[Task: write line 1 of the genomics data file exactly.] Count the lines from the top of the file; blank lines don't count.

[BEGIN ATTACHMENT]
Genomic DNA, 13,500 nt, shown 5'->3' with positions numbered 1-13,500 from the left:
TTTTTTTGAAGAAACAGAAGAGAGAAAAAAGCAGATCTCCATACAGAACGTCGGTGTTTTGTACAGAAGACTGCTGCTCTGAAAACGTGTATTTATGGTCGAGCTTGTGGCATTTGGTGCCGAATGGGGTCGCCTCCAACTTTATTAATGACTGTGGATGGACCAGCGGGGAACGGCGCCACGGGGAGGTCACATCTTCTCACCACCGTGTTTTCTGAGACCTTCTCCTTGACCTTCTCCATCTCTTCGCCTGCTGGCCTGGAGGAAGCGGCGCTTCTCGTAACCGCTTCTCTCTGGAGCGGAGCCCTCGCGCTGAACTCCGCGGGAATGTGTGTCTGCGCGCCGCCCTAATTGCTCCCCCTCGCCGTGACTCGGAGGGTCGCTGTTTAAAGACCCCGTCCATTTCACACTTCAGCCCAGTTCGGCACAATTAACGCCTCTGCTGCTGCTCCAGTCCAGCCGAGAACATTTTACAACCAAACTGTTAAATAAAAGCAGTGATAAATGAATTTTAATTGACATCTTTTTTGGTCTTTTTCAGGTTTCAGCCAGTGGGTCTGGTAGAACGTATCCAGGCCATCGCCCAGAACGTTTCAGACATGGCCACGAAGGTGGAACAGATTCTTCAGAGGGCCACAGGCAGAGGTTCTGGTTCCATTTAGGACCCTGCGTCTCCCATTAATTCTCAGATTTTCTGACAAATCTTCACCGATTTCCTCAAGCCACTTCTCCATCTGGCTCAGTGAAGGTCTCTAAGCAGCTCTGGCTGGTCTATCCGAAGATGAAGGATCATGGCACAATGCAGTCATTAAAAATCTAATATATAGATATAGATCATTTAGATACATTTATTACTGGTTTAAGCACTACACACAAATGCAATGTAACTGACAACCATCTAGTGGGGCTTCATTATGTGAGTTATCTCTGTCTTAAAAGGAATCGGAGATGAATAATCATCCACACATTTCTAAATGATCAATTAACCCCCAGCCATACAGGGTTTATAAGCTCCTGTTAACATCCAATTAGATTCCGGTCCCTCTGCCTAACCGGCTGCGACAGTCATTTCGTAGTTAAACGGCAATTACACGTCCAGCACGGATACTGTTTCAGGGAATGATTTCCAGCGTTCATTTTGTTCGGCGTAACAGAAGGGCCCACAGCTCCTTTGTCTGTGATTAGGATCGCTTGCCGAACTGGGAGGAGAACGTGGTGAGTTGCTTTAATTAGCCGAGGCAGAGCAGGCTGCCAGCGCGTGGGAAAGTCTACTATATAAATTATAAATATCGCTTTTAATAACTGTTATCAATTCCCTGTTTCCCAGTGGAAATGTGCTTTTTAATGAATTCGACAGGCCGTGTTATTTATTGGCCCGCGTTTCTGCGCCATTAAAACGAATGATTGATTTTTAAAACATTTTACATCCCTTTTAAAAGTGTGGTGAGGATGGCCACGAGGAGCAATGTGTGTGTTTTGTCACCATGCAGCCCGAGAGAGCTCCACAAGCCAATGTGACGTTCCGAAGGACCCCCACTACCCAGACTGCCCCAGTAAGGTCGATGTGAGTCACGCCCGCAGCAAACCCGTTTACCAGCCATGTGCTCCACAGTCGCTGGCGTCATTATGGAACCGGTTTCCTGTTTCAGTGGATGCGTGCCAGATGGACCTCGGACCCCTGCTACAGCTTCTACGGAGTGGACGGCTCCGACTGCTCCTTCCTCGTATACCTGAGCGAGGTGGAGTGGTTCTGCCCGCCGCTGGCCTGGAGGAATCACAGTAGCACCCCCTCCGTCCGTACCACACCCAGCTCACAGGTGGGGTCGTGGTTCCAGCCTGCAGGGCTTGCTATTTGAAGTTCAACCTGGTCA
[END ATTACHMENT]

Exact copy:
Genomic DNA, 13,500 nt, shown 5'->3' with positions numbered 1-13,500 from the left: